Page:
Techniques for evaluating the spatial behaviour of river fish
This source preferred by Adrian Pinder
Authors: Hodder, K.H., Masters, J.E.G., Beaumonont, W.R.C., Gozlan, R.E., Pinder, A.C., Knight, C.M. and Kenward, R.E.
Journal: Hydrobiologia: the international journal on limnology and marine sciences
Radio-tagging is widely used for studies of movements, resource use and demography of land vertebrates, with potential to combine such data for predictive modelling of populations from individuals. Such modelling requires standard measures of individual space use, for combination with data on resources, survival, dispersal and breeding. This paper describes how protocols for efficient collection of space-use data can be developed during a pilot study, and reviews the ways in which such data can be used for space-use indices that help answer biological questions, with examples from a study of riverine pike (Esox lucius). Analyses of diurnal activity and spatio-temporal correlation were used to assess when to record locations, and analyses of home range increments were used to define the number of location records necessary to assess seasonal ranges. We stress the importance of developing protocols that use minimal numbers of locations from each individual, so that analyses can be based on samples of many individuals. The efficacy of link-distance (e.g. cluster analysis) and location density (e.g. contouring) techniques for spatial analysis for river fish were compared, and the utility of clipping off areas to river banks was assessed.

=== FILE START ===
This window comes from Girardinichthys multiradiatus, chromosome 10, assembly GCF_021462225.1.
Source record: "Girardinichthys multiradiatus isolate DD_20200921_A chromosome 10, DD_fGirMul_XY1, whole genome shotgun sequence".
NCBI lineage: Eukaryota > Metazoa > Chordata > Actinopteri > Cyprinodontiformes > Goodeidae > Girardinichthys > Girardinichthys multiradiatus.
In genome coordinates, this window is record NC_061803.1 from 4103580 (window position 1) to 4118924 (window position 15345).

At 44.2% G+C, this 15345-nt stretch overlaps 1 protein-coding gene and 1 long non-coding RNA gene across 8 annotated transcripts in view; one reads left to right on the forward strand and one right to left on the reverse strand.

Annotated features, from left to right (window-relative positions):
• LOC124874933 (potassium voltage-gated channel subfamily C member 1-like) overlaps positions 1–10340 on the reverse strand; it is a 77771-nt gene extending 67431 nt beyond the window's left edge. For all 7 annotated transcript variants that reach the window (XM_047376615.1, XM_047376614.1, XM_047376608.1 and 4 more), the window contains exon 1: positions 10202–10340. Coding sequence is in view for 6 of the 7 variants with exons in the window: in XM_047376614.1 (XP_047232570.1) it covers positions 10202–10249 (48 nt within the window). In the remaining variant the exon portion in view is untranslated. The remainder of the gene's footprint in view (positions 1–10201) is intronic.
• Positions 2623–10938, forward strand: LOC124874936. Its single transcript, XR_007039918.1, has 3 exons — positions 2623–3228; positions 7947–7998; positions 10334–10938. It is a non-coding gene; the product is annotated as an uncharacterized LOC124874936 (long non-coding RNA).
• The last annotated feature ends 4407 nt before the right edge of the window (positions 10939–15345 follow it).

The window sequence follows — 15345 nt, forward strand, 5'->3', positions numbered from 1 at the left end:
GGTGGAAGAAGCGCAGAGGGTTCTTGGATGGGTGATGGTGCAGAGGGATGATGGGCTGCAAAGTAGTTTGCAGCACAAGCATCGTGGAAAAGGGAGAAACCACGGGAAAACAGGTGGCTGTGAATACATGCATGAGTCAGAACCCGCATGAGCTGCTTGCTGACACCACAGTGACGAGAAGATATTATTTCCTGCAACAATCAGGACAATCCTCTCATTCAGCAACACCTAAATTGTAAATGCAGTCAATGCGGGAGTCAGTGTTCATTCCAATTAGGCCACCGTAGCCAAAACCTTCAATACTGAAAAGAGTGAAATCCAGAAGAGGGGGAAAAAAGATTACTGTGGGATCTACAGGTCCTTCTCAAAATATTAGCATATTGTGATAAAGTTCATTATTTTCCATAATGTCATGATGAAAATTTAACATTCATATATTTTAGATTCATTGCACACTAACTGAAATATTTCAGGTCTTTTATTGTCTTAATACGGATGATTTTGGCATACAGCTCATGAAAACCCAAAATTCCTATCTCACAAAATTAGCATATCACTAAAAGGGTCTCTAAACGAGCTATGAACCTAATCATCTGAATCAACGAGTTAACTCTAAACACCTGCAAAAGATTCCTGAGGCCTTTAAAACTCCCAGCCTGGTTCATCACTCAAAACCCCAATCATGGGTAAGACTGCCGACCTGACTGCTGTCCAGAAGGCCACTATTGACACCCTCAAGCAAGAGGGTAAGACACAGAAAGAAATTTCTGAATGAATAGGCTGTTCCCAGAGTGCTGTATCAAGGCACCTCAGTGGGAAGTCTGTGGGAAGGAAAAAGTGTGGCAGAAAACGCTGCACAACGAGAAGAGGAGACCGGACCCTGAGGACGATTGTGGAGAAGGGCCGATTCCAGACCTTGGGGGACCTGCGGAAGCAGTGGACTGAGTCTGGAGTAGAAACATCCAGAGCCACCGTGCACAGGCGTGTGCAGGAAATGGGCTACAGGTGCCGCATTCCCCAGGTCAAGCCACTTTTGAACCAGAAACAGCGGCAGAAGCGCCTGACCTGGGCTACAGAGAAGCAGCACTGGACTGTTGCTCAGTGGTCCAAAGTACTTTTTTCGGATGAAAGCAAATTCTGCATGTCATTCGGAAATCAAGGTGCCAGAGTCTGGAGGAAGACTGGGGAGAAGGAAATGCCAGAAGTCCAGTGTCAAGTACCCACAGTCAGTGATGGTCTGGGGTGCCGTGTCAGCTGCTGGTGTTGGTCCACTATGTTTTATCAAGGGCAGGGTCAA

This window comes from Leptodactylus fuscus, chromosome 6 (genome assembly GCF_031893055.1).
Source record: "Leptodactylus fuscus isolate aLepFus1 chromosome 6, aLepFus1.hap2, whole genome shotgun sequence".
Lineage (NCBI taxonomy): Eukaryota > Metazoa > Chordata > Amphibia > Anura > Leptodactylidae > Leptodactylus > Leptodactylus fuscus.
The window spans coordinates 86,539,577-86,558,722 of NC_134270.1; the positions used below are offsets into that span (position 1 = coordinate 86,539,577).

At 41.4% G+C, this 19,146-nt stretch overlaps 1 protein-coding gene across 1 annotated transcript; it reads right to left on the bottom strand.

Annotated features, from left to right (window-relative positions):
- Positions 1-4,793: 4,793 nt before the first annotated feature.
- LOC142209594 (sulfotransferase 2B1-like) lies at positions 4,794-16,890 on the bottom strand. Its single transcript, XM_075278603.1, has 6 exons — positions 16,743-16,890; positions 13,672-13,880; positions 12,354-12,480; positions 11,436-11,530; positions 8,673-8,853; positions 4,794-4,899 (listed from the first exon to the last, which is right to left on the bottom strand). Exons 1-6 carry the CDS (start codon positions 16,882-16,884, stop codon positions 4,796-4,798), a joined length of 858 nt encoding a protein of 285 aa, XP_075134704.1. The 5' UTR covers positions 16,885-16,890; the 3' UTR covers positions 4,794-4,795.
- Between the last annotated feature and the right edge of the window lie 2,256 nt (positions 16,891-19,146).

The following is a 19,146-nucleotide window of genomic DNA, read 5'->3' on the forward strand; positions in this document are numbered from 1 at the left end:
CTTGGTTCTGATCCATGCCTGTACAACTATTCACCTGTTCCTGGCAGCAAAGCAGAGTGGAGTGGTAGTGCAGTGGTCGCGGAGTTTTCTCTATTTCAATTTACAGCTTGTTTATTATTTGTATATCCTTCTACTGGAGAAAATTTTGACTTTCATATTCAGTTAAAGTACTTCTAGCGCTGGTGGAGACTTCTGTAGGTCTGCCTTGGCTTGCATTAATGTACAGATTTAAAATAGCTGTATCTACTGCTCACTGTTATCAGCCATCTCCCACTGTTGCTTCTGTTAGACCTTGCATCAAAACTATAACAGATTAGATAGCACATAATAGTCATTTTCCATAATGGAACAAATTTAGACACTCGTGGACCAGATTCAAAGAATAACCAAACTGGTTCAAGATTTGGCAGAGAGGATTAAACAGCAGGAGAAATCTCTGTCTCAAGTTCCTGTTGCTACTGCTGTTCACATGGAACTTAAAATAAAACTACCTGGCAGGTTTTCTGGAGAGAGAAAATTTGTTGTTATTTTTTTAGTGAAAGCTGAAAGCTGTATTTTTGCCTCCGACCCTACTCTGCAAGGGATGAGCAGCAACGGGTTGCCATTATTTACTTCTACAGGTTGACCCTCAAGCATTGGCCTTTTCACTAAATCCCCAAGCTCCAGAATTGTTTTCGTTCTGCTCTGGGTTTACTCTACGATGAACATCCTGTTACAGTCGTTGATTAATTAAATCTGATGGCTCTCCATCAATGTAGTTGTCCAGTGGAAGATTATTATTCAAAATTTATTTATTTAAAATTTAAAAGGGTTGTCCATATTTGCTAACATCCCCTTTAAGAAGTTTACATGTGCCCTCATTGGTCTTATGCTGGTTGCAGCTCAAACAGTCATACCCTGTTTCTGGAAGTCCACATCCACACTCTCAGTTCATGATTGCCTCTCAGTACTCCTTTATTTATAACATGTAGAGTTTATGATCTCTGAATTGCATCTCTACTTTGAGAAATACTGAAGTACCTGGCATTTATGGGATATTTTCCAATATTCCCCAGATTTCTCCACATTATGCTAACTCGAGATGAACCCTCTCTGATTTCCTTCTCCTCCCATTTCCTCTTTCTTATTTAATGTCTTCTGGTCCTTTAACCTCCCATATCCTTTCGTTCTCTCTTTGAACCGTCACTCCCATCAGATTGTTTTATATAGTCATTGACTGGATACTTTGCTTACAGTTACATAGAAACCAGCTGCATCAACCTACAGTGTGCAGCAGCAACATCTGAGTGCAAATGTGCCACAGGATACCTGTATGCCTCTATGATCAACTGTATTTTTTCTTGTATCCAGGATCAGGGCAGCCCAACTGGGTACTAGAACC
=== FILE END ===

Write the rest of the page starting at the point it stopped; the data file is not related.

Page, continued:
In addition, a new automated analysis was used to estimate distances along river mid-lines. These techniques made it possible to quantify interactions between individuals and their habitat: including a significant increase in core range size during floods, significant preference for deep pools, and a lack of exclusive territories.